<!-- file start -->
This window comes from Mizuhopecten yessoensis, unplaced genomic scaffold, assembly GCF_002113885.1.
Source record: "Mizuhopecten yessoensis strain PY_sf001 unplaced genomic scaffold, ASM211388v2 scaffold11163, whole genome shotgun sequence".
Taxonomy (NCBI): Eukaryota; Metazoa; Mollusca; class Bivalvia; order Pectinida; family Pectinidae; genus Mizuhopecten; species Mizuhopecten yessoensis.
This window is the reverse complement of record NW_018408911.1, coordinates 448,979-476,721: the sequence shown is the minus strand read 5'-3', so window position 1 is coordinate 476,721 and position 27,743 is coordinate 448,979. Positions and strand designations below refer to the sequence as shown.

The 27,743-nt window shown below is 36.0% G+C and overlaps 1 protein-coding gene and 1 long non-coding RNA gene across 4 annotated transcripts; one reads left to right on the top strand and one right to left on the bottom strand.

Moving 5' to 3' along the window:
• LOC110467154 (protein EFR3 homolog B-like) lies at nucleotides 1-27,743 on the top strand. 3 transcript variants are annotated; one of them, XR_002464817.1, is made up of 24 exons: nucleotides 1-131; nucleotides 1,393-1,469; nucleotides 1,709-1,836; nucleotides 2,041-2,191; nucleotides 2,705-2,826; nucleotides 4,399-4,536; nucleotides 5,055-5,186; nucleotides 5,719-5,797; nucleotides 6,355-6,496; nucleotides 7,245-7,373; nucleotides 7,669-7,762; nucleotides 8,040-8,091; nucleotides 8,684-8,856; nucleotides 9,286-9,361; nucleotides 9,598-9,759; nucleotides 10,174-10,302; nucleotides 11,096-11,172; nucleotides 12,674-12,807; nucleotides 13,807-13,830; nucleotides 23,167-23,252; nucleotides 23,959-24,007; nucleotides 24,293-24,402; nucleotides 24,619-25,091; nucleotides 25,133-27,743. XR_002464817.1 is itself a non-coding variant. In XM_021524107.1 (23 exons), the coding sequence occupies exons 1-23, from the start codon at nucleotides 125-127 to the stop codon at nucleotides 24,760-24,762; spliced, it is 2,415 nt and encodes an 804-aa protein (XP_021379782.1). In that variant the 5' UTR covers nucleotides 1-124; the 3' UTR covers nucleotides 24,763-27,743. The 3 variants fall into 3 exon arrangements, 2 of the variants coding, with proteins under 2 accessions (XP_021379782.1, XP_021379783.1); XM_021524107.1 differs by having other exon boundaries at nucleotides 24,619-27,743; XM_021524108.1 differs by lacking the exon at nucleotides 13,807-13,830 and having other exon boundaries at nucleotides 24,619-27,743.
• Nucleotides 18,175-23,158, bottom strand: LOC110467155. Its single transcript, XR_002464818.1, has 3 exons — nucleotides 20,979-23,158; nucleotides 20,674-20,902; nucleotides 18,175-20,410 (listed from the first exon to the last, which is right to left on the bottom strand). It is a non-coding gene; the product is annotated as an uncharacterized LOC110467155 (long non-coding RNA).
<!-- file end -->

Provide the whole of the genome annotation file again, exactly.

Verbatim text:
This window comes from Mizuhopecten yessoensis, unplaced genomic scaffold, assembly GCF_002113885.1.
Source record: "Mizuhopecten yessoensis strain PY_sf001 unplaced genomic scaffold, ASM211388v2 scaffold11163, whole genome shotgun sequence".
Taxonomy (NCBI): Eukaryota; Metazoa; Mollusca; class Bivalvia; order Pectinida; family Pectinidae; genus Mizuhopecten; species Mizuhopecten yessoensis.
This window is the reverse complement of record NW_018408911.1, coordinates 448,979-476,721: the sequence shown is the minus strand read 5'-3', so window position 1 is coordinate 476,721 and position 27,743 is coordinate 448,979. Positions and strand designations below refer to the sequence as shown.

The 27,743-nt window shown below is 36.0% G+C and overlaps 1 protein-coding gene and 1 long non-coding RNA gene across 4 annotated transcripts; one reads left to right on the top strand and one right to left on the bottom strand.

Moving 5' to 3' along the window:
• LOC110467154 (protein EFR3 homolog B-like) lies at nucleotides 1-27,743 on the top strand. 3 transcript variants are annotated; one of them, XR_002464817.1, is made up of 24 exons: nucleotides 1-131; nucleotides 1,393-1,469; nucleotides 1,709-1,836; nucleotides 2,041-2,191; nucleotides 2,705-2,826; nucleotides 4,399-4,536; nucleotides 5,055-5,186; nucleotides 5,719-5,797; nucleotides 6,355-6,496; nucleotides 7,245-7,373; nucleotides 7,669-7,762; nucleotides 8,040-8,091; nucleotides 8,684-8,856; nucleotides 9,286-9,361; nucleotides 9,598-9,759; nucleotides 10,174-10,302; nucleotides 11,096-11,172; nucleotides 12,674-12,807; nucleotides 13,807-13,830; nucleotides 23,167-23,252; nucleotides 23,959-24,007; nucleotides 24,293-24,402; nucleotides 24,619-25,091; nucleotides 25,133-27,743. XR_002464817.1 is itself a non-coding variant. In XM_021524107.1 (23 exons), the coding sequence occupies exons 1-23, from the start codon at nucleotides 125-127 to the stop codon at nucleotides 24,760-24,762; spliced, it is 2,415 nt and encodes an 804-aa protein (XP_021379782.1). In that variant the 5' UTR covers nucleotides 1-124; the 3' UTR covers nucleotides 24,763-27,743. The 3 variants fall into 3 exon arrangements, 2 of the variants coding, with proteins under 2 accessions (XP_021379782.1, XP_021379783.1); XM_021524107.1 differs by having other exon boundaries at nucleotides 24,619-27,743; XM_021524108.1 differs by lacking the exon at nucleotides 13,807-13,830 and having other exon boundaries at nucleotides 24,619-27,743.
• Nucleotides 18,175-23,158, bottom strand: LOC110467155. Its single transcript, XR_002464818.1, has 3 exons — nucleotides 20,979-23,158; nucleotides 20,674-20,902; nucleotides 18,175-20,410 (listed from the first exon to the last, which is right to left on the bottom strand). It is a non-coding gene; the product is annotated as an uncharacterized LOC110467155 (long non-coding RNA).